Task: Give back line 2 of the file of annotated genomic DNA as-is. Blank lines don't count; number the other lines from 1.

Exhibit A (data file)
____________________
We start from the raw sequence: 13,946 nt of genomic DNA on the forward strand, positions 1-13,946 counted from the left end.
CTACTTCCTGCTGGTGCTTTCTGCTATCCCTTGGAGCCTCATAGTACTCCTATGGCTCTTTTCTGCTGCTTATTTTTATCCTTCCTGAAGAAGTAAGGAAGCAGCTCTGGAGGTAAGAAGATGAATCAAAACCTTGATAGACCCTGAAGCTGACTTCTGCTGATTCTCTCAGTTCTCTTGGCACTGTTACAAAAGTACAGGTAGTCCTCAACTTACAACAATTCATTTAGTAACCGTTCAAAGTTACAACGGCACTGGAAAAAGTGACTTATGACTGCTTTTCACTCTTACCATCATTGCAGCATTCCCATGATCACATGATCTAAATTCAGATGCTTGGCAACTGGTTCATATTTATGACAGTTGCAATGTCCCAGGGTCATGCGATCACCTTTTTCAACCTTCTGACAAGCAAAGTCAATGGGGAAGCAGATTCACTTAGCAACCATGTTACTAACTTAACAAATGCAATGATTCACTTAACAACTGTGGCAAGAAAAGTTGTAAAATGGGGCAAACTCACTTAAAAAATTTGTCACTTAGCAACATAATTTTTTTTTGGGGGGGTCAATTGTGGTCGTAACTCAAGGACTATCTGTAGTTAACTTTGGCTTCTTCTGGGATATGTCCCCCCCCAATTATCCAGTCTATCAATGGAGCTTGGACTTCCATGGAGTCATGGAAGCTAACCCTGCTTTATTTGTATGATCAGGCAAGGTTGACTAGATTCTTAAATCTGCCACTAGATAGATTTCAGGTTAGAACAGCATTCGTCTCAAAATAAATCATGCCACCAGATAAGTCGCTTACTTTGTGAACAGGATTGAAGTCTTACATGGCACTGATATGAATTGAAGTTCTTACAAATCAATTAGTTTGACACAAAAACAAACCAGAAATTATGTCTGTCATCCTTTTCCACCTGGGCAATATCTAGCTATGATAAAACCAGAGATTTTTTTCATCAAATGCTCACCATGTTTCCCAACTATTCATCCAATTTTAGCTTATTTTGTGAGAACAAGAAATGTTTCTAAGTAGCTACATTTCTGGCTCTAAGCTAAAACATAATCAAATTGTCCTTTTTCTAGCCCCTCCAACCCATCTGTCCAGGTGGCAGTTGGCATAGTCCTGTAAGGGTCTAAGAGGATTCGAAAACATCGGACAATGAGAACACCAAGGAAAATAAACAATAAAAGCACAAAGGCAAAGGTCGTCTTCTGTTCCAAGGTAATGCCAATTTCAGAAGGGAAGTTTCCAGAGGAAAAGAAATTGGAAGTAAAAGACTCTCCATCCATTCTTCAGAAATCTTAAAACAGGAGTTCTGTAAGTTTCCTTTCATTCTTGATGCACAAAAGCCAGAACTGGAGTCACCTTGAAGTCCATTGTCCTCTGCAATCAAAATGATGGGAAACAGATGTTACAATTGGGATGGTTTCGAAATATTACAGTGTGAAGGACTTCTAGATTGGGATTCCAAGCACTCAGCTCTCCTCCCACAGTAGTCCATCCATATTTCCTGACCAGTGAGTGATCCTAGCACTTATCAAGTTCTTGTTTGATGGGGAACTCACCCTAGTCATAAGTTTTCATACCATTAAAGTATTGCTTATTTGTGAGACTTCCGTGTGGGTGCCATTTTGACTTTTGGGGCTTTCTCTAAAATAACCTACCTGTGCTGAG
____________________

CTACTTCCTGCTGGTGCTTTCTGCTATCCCTTGGAGCCTCATAGTACTCCTATGGCTCTTTTCTGCTGCTTATTTTTATCCTTCCTGAAGAAGTAAGGAAGCAGCTCTGGAGGTAAGAAGATGAATCAAAACCTTGATAGACCCTGAAGCTGACTTCTGCTGATTCTCTCAGTTCTCTTGGCACTGTTACAAAAGTACAGGTAGTCCTCAACTTACAACAATTCATTTAGTAACCGTTCAAAGTTACAACGGCACTGGAAAAAGTGACTTATGACTGCTTTTCACTCTTACCATCATTGCAGCATTCCCATGATCACATGATCTAAATTCAGATGCTTGGCAACTGGTTCATATTTATGACAGTTGCAATGTCCCAGGGTCATGCGATCACCTTTTTCAACCTTCTGACAAGCAAAGTCAATGGGGAAGCAGATTCACTTAGCAACCATGTTACTAACTTAACAAATGCAATGATTCACTTAACAACTGTGGCAAGAAAAGTTGTAAAATGGGGCAAACTCACTTAAAAAATTTGTCACTTAGCAACATAATTTTTTTTTGGGGGGGTCAATTGTGGTCGTAACTCAAGGACTATCTGTAGTTAACTTTGGCTTCTTCTGGGATATGTCCCCCCCCAATTATCCAGTCTATCAATGGAGCTTGGACTTCCATGGAGTCATGGAAGCTAACCCTGCTTTATTTGTATGATCAGGCAAGGTTGACTAGATTCTTAAATCTGCCACTAGATAGATTTCAGGTTAGAACAGCATTCGTCTCAAAATAAATCATGCCACCAGATAAGTCGCTTACTTTGTGAACAGGATTGAAGTCTTACATGGCACTGATATGAATTGAAGTTCTTACAAATCAATTAGTTTGACACAAAAACAAACCAGAAATTATGTCTGTCATCCTTTTCCACCTGGGCAATATCTAGCTATGATAAAACCAGAGATTTTTTTCATCAAATGCTCACCATGTTTCCCAACTATTCATCCAATTTTAGCTTATTTTGTGAGAACAAGAAATGTTTCTAAGTAGCTACATTTCTGGCTCTAAGCTAAAACATAATCAAATTGTCCTTTTTCTAGCCCCTCCAACCCATCTGTCCAGGTGGCAGTTGGCATAGTCCTGTAAGGGTCTAAGAGGATTCGAAAACATCGGACAATGAGAACACCAAGGAAAATAAACAATAAAAGCACAAAGGCAAAGGTCGTCTTCTGTTCCAAGGTAATGCCAATTTCAGAAGGGAAGTTTCCAGAGGAAAAGAAATTGGAAGTAAAAGACTCTCCATCCATTCTTCAGAAATCTTAAAACAGGAGTTCTGTAAGTTTCCTTTCATTCTTGATGCACAAAAGCCAGAACTGGAGTCACCTTGAAGTCCATTGTCCTCTGCAATCAAAATGATGGGAAACAGATGTTACAATTGGGATGGTTTCGAAATATTACAGTGTGAAGGACTTCTAGATTGGGATTCCAAGCACTCAGCTCTCCTCCCACAGTAGTCCATCCATATTTCCTGACCAGTGAGTGATCCTAGCACTTATCAAGTTCTTGTTTGATGGGGAACTCACCCTAGTCATAAGTTTTCATACCATTAAAGTATTGCTTATTTGTGAGACTTCCGTGTGGGTGCCATTTTGACTTTTGGGGCTTTCTCTAAAATAACCTACCTGTGCTGAG